In South Carolina, the Democratic governor not only refused to form an all-black unit for the war but also commanded that black militiamen in Charleston be disarmed. Their weapons were shipped to Columbia for use by whites.


    In Georgia, several black soldiers who challenged Jim Crow restrictions were killed by white civilians (none of whom were subsequently convicted). In one instance, a regular Army “buffalo soldier” with the 25th Infantry was shot dead after he entered a drugstore and asked for a glass of soda water.


    Foster Gaines, a history professor at Louisiana State University, notes, “A soldier was seen as manly, a hero and a citizen, and Southerners were working very hard in that era to make sure that those three words never applied to blacks.”


    Still, black soldiers fought in Cuba and were generally recognized for their dedication and military skill. Black troops also saw action in the Philippines, where the irony was much noted that they were carrying the “White Man’s Burden” against dark-skinned Filipinos even as blacks were subjected to Jim Crow horrors on the U.S. mainland.


    “The U.S. has no right to subjugate these people,” a black sergeant wrote from Cuba.


    Emilio Aguinaldo, leader of the Filipino insurgents, used propaganda to play on black soldiers’ unease, citing a particularly heinous lynching incident in Georgia as evidence that blacks had no obligation to defend U.S. interests.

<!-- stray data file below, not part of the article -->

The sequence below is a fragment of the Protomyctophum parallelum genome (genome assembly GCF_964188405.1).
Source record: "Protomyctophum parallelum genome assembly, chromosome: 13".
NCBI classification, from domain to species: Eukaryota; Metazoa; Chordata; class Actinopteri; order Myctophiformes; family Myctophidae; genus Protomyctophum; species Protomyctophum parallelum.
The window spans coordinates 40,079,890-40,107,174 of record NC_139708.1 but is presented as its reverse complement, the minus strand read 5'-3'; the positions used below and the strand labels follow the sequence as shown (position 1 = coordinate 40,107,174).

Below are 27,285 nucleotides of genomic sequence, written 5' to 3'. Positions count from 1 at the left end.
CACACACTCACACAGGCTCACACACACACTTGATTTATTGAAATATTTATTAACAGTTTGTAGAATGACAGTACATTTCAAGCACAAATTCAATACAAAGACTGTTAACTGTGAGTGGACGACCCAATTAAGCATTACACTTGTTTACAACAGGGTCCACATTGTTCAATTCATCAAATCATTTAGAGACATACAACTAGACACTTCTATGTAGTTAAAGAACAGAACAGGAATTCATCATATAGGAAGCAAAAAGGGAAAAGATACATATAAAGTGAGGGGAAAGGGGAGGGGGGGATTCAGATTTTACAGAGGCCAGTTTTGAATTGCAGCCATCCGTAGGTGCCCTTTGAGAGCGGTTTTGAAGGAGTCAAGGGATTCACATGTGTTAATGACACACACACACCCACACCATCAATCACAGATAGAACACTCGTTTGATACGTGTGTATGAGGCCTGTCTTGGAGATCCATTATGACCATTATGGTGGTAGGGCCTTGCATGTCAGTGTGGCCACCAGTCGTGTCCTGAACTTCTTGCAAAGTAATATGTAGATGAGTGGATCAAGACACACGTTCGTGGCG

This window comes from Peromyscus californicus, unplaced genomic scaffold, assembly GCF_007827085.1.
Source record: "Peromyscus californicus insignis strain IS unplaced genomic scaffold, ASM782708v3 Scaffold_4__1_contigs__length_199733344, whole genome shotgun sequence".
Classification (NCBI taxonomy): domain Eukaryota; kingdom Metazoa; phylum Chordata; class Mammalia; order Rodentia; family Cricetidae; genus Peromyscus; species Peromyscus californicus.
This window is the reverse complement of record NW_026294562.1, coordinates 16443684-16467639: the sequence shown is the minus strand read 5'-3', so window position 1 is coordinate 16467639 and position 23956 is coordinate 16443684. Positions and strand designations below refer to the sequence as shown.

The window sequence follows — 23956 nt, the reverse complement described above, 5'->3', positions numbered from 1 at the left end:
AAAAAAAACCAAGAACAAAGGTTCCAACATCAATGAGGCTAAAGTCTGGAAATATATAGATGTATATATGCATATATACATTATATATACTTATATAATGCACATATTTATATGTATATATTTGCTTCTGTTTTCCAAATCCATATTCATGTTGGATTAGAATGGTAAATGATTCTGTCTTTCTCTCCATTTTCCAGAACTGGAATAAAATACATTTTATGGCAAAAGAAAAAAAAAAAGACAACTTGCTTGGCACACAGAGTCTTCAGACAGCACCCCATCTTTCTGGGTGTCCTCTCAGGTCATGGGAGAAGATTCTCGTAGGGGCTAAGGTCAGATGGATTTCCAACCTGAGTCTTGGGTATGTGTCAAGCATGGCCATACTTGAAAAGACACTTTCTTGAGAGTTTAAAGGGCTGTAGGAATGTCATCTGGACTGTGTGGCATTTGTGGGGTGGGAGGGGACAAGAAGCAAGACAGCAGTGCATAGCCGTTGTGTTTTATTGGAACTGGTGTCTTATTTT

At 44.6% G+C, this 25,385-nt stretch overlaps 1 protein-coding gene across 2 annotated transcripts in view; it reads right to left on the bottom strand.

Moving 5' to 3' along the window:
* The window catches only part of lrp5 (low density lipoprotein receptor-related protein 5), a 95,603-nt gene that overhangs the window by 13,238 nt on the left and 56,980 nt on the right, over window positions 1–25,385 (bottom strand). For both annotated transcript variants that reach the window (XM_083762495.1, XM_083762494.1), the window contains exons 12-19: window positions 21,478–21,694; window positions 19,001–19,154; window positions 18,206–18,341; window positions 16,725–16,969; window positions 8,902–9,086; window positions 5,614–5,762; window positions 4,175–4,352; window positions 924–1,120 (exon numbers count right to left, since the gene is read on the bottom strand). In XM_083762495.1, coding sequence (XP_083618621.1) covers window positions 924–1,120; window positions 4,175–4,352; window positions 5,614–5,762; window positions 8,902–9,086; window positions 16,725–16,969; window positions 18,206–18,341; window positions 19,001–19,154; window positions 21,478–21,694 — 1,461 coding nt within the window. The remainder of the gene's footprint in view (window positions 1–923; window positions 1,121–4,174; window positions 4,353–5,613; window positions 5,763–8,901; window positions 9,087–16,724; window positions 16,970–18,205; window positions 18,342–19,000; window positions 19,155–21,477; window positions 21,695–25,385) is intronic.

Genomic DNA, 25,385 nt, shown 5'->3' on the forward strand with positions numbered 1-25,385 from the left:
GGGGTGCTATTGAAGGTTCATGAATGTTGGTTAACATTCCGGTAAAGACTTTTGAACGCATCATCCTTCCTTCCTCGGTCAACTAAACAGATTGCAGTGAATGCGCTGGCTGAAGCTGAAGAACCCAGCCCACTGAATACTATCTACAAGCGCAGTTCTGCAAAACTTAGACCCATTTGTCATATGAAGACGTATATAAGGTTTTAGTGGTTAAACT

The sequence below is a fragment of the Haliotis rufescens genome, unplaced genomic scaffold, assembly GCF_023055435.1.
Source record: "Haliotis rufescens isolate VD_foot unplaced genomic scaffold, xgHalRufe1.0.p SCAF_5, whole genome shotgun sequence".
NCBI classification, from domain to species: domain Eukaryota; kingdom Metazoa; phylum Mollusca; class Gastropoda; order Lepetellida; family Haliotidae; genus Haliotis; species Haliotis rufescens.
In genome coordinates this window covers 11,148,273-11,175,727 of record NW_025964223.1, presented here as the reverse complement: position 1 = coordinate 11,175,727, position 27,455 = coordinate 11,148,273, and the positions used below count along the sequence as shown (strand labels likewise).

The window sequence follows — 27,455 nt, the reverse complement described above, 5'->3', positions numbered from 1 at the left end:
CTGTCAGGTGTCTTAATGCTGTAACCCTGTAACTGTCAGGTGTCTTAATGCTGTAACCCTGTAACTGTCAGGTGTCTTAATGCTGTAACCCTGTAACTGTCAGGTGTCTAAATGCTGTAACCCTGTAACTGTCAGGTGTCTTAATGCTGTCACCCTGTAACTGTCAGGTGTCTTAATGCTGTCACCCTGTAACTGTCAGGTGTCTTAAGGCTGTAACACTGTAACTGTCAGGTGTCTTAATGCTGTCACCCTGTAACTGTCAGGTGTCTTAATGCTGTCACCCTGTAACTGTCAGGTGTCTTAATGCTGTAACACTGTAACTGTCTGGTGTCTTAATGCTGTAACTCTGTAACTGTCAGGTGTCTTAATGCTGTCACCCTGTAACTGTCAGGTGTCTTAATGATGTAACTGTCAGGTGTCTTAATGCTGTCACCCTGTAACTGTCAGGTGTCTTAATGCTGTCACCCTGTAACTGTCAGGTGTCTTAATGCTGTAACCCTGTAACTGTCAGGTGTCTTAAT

That very point had been the subject of intense debate among black intellectuals at the start of the war. E.E. Cooper, editor of a black newspaper in Washington, D.C., wrote that he expected “the Anglo-Saxon people ... to rise in their might and unloose themselves from the bondage of race prejudice.”


    Such arguments met with heated rebuke from figures such as Henry McNeil Turner, an African Methodist Episcopal minister and veteran advocate of Africa colonization by black Americans. In America, Turner said, blacks had “no home and never will have.”


    The same hopes and the same debate would arise in the black community during World War I. Race riots in 1919, soon after the war’s end, ranked among the worst in the nation’s history.


    Josephus Daniels, the former North Carolina newspaper editor, went on to hold positions in both the Woodrow Wilson and Franklin Roosevelt administrations. In 1941 (the same year that Japanese forces would attack U.S. installations in the Philippines), Daniels published his memoirs. In looking back on the Spanish-American War, he granted that some of his rhetoric at the time had been too harsh.


    The black North Carolinians who had volunteered to serve, he wrote, “made much better soldiers than anybody expected.”


    Seemingly charitable words, but they came four decades too late.

    Monday, July 1
     
    Europe and nationalism (and plaintiff attorneys)